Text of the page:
Published October 18, 2004
How has the pontificate of John Paul II changed in these past years as his health has faltered?
ZENIT asked papal biographer George Weigel if he sees any changes in the aging Holy Father, whose pontificate marked its 26th anniversary on Saturday [October 16, 2004].
How have John Paul II’s physical limitations changed his pontificate?
I think the Pope’s suffering has underscored the evangelical character of his pontificate. Perhaps the wisest single line ever written about John Paul II was penned on the day of his inauguration by the French journalist, Andre Frossard, who told his Paris newspaper, “This isn’t a pope from Poland; this is a pope from Galilee.”
The world is now witnessing this “pope from Galilee” leading the Church, not from a throne, but from the way of the cross, from Calvary. By inviting the Church and the world to walk the “via crucis” with him, Karol Wojtyla continues to preach Jesus Christ to the very end.
In a world that often has difficulty dealing with sickness or suffering, what lessons can we learn from the way in which the Pope is living with his physical limitations?
The Pope is teaching the world that there are no disposable human beings: everyone counts, infinitely, from conception until natural death.
Are the late Christopher Reeve or Michael J. Fox the only people to whom we should look for counsel on embryo-destructive stem-cell research? Why not look at John Paul II, who has not arranged his convictions to accommodate his personal circumstances? Isn’t his witness to the truth as compelling and forceful as the others’?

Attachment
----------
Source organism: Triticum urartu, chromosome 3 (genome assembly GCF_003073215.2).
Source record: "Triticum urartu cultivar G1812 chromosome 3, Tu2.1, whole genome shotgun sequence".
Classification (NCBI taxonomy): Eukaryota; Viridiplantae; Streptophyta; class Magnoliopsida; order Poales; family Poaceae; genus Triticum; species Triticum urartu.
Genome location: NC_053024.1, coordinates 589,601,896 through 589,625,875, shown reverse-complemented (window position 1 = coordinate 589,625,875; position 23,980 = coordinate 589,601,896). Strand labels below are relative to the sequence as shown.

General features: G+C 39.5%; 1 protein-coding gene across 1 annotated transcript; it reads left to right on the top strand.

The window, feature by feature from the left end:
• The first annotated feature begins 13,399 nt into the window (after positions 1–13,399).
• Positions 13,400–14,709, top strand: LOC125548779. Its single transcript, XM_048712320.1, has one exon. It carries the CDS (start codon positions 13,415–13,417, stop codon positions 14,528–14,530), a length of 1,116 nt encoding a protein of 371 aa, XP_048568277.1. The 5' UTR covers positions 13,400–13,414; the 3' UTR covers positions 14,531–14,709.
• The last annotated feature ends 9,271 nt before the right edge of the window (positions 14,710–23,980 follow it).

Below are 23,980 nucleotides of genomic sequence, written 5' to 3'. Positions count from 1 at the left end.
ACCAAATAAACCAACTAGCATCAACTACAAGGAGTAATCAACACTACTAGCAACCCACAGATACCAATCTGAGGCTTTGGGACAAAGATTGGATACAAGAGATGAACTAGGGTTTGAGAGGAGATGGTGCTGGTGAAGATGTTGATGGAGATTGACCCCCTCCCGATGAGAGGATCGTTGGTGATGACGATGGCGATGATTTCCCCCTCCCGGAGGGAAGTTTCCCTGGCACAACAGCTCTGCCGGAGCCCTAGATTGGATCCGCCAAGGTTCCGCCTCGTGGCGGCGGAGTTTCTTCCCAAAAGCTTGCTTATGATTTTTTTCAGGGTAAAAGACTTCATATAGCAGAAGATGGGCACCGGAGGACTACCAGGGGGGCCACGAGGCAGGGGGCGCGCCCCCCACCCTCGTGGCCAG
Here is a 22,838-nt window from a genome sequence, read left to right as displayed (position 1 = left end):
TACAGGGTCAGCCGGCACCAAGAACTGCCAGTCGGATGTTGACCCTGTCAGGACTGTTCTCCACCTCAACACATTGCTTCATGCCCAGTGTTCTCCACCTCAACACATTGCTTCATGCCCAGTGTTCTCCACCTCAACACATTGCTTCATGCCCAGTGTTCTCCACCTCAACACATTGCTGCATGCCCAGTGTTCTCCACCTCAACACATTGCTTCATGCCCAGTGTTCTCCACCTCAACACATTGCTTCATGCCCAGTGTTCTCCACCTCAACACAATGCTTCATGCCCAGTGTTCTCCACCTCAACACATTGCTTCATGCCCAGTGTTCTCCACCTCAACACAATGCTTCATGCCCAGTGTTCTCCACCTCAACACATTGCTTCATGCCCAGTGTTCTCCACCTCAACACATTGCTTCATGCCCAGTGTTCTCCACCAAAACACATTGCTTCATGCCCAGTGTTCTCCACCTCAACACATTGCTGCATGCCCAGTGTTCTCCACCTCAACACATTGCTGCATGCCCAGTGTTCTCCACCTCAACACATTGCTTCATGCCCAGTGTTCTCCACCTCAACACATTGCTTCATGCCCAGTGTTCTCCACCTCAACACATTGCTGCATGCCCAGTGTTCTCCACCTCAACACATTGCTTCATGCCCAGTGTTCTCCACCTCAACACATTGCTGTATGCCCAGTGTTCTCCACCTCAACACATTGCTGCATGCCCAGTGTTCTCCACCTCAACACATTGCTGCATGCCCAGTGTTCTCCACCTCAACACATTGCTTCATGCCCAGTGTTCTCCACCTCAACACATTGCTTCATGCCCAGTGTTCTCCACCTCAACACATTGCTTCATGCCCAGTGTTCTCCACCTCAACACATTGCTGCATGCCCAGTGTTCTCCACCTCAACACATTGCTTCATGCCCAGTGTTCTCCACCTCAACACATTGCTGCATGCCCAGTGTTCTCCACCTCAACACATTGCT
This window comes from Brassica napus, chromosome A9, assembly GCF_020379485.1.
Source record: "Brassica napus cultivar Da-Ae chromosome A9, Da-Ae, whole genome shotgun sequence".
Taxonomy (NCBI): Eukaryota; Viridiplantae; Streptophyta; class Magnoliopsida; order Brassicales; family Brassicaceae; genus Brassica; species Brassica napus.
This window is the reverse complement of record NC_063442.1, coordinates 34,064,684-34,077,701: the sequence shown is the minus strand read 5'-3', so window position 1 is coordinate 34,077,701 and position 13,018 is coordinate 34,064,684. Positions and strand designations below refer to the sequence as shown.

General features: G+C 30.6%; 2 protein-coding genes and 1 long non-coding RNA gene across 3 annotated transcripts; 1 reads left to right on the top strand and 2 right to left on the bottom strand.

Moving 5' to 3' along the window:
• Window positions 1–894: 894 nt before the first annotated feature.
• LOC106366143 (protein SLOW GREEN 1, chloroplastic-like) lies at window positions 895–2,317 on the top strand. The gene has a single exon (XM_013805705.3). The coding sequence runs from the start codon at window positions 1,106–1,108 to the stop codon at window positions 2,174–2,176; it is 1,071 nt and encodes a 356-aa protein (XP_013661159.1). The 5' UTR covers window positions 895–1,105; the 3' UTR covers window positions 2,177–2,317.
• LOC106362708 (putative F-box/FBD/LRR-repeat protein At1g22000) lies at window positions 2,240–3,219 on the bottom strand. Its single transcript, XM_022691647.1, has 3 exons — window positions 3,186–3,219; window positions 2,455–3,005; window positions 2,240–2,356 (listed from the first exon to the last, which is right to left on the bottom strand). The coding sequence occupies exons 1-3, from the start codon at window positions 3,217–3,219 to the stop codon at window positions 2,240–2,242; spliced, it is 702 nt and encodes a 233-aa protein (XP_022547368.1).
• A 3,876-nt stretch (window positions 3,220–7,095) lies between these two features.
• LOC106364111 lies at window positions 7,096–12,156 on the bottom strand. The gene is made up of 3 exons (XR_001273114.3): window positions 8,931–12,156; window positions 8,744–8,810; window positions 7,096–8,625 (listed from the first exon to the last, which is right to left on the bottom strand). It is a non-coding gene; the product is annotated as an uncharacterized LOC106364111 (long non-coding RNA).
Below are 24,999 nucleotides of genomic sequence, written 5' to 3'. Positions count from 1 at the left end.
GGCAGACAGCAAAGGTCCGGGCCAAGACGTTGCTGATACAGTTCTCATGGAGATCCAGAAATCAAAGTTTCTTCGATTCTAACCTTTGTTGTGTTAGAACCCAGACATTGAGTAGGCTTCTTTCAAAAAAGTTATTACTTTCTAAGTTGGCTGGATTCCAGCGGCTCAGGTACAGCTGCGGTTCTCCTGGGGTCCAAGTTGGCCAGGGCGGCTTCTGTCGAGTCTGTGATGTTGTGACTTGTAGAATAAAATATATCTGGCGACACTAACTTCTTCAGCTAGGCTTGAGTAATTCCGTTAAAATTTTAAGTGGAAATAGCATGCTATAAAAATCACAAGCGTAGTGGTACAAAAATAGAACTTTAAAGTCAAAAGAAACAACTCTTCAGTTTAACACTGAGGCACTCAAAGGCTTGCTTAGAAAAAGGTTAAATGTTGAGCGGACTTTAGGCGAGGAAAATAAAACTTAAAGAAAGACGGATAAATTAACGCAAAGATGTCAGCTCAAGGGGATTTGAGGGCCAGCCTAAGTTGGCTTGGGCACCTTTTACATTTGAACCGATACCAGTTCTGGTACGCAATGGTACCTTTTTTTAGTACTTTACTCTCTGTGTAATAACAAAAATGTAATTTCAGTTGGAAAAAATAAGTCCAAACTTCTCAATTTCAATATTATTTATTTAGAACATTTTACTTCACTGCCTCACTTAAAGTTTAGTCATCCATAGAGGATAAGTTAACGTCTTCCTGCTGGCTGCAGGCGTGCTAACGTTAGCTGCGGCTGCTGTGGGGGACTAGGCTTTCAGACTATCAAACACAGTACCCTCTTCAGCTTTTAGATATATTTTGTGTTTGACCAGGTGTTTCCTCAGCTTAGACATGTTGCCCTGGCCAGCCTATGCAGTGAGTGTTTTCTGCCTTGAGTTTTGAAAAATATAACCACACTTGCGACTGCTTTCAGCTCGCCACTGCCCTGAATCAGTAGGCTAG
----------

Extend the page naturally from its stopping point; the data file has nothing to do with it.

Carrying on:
What is the effect on the Church and the world of the sight of a Pope who moves about in a wheelchair? How does that affect people’s view of the papacy? And of themselves?
One of the oldest titles of popes is “servus servorum Dei,” the servant of the servants of God. The Church and the world are seeing a Pope spend out his life to the very end, in service to the truths on which he’s staked his life. I hope that witness inspires the entire Church to similar acts of self-gift.
The R-word has been discussed in recent years. What would you say to those who say retirement is a viable option for John Paul II?
I’d suggest that they listen to the Pope, who has said on numerous occasions that he will lay down this burden of service when God takes it from him.
With all the initiatives — the Year of the Rosary, the Year of the Eucharist — how has the focus of this pontificate changed?
I don’t think it’s changed — the primary focus is still the New Evangelization as the Church’s answer to the crisis of world civilization in our time — but perhaps we can say that the focus has deepened spiritually.
If the New Evangelization isn’t rooted in prayer, it can’t succeed. The Church takes the Gospel to the world through the life-giving experience of the Eucharist and through the regular rhythms of her prayer.
A corollary: Are we seeing more of the mystic now in John Paul II, versus the geopolitical world-shaker of the early years?
The two dimensions have always been there. The man we see today, leading the Church from Calvary, is the same man who played a pivotal role in the collapse of European communism. The Pope’s leadership has always been deeply shaped by his rich and complex interior life.
George Weigel is Distinguished Senior Fellow of the Ethics and Public Policy Center in Washington, D.C. and holds EPPC’s William E. Simon Chair in Catholic Studies.